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Yankee or Dixie?


Greenville

Yankee or Dixie?  

51 members have voted

  1. 1. Are you Yankee or Dixie?

    • Yankee
      15
    • Dixie
      36


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67% Dixie. I think some of the questions are bogus however. While terminology is important, I think dialect is far more indicative of what region of the country you hail from. P.S. Thank God I am not a Yankee. :D

Amen to that! :thumbsup: I scored 64%. "A definitive Southern score!" I've never thought that I had a Southern accent, but my friends in Colorado say that occasionally, it comes out.

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45% (Yankee). Barely into the Yankee category.

Really no surprise here. My Dad's family is all from the Pittsburgh area, and my Mom's from Ohio, Missouri, and Oklahoma, so I was heavily influenced by their Northern dialect. I was born and raised in Greenville, but have been back to PA and OH far too many times to remember, among other yankee places. :blush:

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  • 3 months later...

LOL omg I'm 45% yankee, barely in the yankee category, please don't tell my mother....

j/k

A history of me:

My grandfather was born in Connecticut and grew up in MA, my grandmother was born and lived in Durham (NC) all but 2 or 3 yrs of her life. When my grandparents married they moved to Pittsfield, MA for a few years but my grandma hated it, moved back to Durham and they lived there the rest of their lives. In 1981 a little bundle of joy was born in Durham (ahem me), and I've lived in NC my entire life except for an almost 2 yr stint in MA (the move back to the same state where my grandparents lived over 50 yrs earlier was a coincidence all my relatives had migrated southward by then), and now I'm back in NC. Oddly enough I mixed northern and southern accents until shortly after my grandfather's death in 1991. He definately sounded like he was from CT, and I spent alot of time with him until his death. My 2nd grade teacher made me see a speech therapist b/c I kept leaving "r's" off of the ends of certain words....(Durham was a different place in the late '80's then it is 2day, I think there were only probably 125k ppl living there at the time). It was the therapist who said it was just me mixing dialects. Kids made fun of me. I hated saying certain words with "r"'s b/c of this. But oddly enough I'd say a little over a yr after my grandfather's death people stopped commenting on it, as I lost my northern connection and I've been southern ever since, albeit I only sound southern to those not living in the south, and then it's only hints here and there.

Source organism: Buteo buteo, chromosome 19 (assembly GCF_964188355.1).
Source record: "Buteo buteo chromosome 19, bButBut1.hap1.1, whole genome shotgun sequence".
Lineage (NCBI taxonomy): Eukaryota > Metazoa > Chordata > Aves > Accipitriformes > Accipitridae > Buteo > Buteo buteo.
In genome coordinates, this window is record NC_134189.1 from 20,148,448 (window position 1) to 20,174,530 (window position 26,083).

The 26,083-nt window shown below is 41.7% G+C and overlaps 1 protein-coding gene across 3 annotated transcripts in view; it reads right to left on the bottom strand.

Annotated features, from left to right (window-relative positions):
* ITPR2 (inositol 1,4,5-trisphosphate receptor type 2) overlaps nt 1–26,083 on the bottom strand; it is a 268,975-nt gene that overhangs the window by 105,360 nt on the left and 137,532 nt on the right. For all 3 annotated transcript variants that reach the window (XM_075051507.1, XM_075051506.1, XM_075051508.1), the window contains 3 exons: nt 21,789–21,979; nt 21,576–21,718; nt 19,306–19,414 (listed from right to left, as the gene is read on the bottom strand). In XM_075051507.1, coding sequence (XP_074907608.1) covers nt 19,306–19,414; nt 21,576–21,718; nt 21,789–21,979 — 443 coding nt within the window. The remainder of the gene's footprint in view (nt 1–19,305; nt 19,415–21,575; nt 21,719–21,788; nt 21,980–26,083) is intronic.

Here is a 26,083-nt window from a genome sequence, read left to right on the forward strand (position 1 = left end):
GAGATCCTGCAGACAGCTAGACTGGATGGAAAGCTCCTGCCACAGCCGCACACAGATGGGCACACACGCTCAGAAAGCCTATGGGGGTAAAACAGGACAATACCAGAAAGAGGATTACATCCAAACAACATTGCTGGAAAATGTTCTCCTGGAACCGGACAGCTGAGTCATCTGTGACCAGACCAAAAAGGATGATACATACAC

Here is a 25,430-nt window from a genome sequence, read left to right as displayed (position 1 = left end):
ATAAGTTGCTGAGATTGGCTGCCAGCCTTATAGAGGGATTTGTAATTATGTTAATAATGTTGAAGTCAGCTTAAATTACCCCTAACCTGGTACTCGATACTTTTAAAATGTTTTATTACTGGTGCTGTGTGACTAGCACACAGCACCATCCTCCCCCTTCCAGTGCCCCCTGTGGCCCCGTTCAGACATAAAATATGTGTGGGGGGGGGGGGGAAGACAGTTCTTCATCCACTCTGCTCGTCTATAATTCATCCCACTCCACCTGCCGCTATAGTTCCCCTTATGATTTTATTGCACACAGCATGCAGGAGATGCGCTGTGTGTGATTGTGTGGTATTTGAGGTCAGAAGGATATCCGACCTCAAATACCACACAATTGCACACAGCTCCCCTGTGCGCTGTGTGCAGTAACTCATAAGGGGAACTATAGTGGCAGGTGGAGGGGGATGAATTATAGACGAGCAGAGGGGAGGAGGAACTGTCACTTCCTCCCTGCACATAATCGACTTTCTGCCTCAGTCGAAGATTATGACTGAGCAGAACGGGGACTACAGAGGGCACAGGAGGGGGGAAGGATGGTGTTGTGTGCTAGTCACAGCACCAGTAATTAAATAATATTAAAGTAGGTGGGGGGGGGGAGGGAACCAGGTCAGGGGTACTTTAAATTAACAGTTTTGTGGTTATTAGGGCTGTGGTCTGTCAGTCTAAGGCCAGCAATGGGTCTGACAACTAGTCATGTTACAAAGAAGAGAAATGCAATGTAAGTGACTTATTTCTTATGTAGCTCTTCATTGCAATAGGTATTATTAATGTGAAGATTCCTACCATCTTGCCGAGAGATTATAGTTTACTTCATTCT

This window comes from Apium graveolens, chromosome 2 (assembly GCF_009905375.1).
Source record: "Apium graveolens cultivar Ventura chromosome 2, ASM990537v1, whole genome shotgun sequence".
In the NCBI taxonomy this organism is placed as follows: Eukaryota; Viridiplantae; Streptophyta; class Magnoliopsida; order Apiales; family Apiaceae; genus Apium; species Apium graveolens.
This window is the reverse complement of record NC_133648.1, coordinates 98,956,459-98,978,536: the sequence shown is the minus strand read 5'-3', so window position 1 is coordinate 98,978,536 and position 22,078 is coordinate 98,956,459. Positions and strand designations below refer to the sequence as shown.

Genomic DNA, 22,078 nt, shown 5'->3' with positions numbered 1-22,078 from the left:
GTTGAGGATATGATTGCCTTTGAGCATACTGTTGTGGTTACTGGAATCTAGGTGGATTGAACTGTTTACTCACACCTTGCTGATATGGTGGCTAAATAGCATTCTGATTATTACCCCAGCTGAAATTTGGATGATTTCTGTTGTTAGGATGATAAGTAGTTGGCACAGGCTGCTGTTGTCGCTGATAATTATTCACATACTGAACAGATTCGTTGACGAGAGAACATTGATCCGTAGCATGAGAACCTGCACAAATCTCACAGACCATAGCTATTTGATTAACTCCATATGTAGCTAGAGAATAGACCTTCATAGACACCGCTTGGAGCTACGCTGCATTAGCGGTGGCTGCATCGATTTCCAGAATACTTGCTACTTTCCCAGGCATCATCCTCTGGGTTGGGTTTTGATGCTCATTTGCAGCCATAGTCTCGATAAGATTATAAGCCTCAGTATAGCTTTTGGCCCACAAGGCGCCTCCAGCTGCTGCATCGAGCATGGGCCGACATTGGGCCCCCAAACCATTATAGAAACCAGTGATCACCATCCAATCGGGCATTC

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Dang test only gives me a 52% dixie, which nearabout hurts my feelings. Both sides of my family have lived in the upstate for over 150 years, almost entirely in Greenville and Oconee counties. The last two generations of one side based in Traveler's Rest, and the other in Taylors and Greer. One set of grandparents fell in love at Tab's Dairy Bar (and Inside Patio), the other working at Enoree Mill. My own father met my mother buying gum in her checkout lane at the Community Cash that used to be part of what is now County Square.

I remember how strange it was to really be from the upstate growing up in greer in the 80s and 90s, as Pelham, Batesville, and Suber Roads went from pasture to Sugar Creek (in all, a good development). When I went from Greer Middle to Riverside High, I felt like I was in a different world. One teacher (her family long from Sans Souci), asked a class of 30 if anyone was born in South Carolina. Two of us (one the son of Cuban immigrants, the other me), raised our hands. Then she asked if anyone was born in Greenville. I was the only one.

Sitting there, I was proud of two things: 1) that Greenville had attracted so many professional, successful folks from around the world, who inspired me to do more than I had thought possible, and 2) that I was wholly from Greenville.

Naturally, that corresponds to my two great interests for Greenville, in human terms: 1) that it be a great place for people the world over to come and do what they are excellent at and live their lives, and 2) that it be Greenville, changing but unmistakably itself, and never treated as a blank slate on which to paint generic urban thinking, or anything else.

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